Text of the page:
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I Am Iron Man

2008-05-07 14:09:16.335202+00 by Dan Lyke 4 comments

My dad sent 75 Skills Every Man Should Master via email, rather than posting it here, but it made me think enough that I put it here.

Last Friday, Charlene was down in Fresno, so I went out with the hiking gang to see Iron Man[Wiki]. Given the previews, I wasn't looking for too much, something engaging enough that when, inevitably, despite the potential licensing issues, they cranked up the "naaa naaa na naa naa, nana nana naa naa [beat] naa naa" I felt compelled to holler "whooo!" and throw up the horns.

What I found was something that's making me look at images of masculinity and success a little bit, and made me interested in how popular culture is playing those notions. Especially when combined with the discussion on the train, and the way those young women identified with their own tribe, it's got me asking some questions that I thought I'd answered.

More on those as the blog continues.

[ related topics: Sociology Machinery Community ]

comments in ascending chronological order (reverse):

#Comment Re: made: 2008-05-07 16:46:56.922697+00 by: ebradway

I caught Iron Man yesterday. I was impressed by the play of the male figures - but like many comics - the female characters weren't much more than props. In fact, I think the robots in the workshop got more character development in the script.

Asha gave me a book for an anniversary present, David Deida's The Way Of The Superior Man. It's something I've been yearning for - basically a self-help guide for the Post-Feminist Male. That is, Feminism has done a great job of leveling the playing-field but it's also driven out much of what makes a man. This has negative effects on sexuality, drive, and emotional expression.

On the Skills for Men, I still need to work on:

  1. Buy a suit

haven't done this in decades - and Iron Man made me think it wouldn't hurt to have a good suit in the closet.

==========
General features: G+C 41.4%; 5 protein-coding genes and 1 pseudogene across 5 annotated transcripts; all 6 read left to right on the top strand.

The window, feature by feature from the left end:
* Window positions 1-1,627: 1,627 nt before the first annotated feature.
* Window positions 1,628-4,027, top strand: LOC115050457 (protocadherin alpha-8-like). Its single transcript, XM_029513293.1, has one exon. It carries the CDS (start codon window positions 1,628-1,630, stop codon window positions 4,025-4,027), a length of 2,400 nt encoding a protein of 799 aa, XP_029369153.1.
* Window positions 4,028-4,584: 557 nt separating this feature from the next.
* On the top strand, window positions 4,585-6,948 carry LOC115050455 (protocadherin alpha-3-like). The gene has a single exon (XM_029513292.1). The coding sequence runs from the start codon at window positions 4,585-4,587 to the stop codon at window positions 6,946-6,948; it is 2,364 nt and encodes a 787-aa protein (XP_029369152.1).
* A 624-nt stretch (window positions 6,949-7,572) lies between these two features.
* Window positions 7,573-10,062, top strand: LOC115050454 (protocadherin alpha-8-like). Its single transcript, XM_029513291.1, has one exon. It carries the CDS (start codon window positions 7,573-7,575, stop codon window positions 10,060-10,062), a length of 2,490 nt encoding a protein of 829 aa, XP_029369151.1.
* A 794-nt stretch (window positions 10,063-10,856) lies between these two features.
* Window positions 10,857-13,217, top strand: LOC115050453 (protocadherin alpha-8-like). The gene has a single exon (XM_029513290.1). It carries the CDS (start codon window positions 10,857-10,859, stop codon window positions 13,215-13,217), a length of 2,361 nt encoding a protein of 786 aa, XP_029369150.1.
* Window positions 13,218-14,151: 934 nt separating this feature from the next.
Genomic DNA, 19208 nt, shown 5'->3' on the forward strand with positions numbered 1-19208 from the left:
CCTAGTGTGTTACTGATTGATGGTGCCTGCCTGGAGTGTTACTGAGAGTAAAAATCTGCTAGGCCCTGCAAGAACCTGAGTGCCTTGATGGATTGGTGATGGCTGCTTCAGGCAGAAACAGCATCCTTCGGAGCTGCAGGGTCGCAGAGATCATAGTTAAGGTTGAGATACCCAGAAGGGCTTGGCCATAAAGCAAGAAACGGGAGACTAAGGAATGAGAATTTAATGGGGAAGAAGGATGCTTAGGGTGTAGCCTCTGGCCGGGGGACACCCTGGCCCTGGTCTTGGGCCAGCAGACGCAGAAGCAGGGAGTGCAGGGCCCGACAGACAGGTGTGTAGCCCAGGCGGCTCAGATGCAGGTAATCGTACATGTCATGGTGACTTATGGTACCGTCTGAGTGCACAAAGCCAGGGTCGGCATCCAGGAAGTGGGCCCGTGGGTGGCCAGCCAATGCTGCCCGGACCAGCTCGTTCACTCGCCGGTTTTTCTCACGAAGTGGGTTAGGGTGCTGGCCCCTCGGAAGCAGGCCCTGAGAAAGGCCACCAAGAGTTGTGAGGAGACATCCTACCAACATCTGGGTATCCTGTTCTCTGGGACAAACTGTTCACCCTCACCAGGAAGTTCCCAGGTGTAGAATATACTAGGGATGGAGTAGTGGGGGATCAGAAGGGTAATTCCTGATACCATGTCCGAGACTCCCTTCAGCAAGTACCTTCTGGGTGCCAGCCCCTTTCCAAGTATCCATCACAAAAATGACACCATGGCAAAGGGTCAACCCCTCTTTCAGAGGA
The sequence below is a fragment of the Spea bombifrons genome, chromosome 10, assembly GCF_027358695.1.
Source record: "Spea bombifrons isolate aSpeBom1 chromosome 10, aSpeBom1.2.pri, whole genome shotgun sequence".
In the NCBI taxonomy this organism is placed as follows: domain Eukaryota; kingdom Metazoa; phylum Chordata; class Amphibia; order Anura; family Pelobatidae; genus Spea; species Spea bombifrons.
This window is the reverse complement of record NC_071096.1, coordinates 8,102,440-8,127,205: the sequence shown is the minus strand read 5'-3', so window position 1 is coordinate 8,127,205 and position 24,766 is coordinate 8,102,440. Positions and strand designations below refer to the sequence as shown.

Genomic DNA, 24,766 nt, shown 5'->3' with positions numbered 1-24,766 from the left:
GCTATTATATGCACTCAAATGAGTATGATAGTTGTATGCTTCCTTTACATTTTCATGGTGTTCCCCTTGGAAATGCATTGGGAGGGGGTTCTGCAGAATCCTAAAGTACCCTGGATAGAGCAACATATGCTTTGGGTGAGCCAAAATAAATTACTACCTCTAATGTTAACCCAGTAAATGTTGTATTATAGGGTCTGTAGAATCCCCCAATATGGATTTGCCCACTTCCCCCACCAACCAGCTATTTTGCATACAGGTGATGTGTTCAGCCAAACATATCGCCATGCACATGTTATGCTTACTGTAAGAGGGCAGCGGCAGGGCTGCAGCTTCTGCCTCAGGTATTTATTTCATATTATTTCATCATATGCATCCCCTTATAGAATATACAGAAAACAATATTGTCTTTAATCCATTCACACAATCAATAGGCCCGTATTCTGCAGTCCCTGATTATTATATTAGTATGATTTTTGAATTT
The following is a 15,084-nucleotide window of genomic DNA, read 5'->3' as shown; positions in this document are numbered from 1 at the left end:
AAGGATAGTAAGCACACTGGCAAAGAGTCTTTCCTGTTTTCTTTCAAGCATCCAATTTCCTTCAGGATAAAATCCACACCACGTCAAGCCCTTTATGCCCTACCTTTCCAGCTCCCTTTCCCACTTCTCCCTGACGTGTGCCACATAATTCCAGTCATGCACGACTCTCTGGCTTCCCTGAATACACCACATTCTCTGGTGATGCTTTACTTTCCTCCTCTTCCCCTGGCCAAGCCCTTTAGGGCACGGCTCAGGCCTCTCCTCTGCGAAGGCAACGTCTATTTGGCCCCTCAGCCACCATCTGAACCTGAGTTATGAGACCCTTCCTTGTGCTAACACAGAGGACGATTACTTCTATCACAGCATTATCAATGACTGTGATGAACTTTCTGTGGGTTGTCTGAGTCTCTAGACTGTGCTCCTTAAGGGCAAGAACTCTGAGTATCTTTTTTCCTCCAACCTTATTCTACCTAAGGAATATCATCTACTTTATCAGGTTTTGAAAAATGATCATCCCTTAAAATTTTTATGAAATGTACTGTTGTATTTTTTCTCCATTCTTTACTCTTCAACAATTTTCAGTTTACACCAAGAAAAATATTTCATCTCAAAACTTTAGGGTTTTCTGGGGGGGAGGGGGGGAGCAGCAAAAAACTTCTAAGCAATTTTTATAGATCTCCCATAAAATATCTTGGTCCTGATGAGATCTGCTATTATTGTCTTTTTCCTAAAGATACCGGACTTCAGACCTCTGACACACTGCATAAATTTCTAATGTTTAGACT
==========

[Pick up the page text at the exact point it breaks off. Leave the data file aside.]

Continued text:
1. Throw a punch

Again, haven't done this in ages. Sometimes I wish my brothers and I actually fought when we were kids...

  1. Tie a bow tie

I know at least three different neck-tie variations - and that's more than enough

  1. Hit a jump shot in pool.

I think this ranks up there with bow ties...

  1. Make three different bets at a craps table.

Along with jump shots... I don't play craps in Vegas...

#43 is funny because I've done all of these without "turning off the damned main" and replacing a thermostat doesn't even involve the main or enough amperage to matter. I've now lost respect for the list.

#Comment Re: made: 2008-05-08 13:41:51.070877+00 by: Dan Lyke [edit history]

My issues started with the observation that the female characters weren't much more than props (though the product placement crap did get annoying really fast), but I think that's a symptom of a very "Maxim" view of the world.

On the list, I got a "Manhattan never actually done any real work" sense from the author (re: #43), but... "10. Buy a suit", doubt I'll buy another one in my life, though I may buy a tux. But the one that brought me up short is:

  1. Show respect without being a suck-up. Respect the following, in this order: age, experience, record, reputation. Don't mention any of it.

Back when living long involved some skill, age may have gotten something from me, but though I'll honor experience, age is right off my list.

#Comment Re: Respect for age made: 2008-05-08 14:04:56.703171+00 by: andylyke [edit history]

I agree that age isn't an automatic ticket to respectability! If one needed to cite specific examples, the names Cheney, Rumsfeld and Ashcroft might spring quickly to mind.

It seems to me that with age comes either:

  1. deeper reflection and more open mind, accompanied by lighter outlook and good humor or
  2. ossification of outlook and opinion accompanied by bitterness and cynicism.

when I get old, I hope to achieve a). Only time will tell

#Comment Re: made: 2008-05-16 15:53:56.868252+00 by: ebradway

Andy: all signs point to 'a'. The fact that you can state two sides to aging means you have a more open mind with a lighter outlook!

But respect is a curious thing. It's not the same as submission. It's possible to respect age and not submit to it. And something my mother always liked to say about being open minded: "An open mind looses the perspective of the closed mind - and there may be value there" or, put more simply, "don't be so open minded that your brain falls out".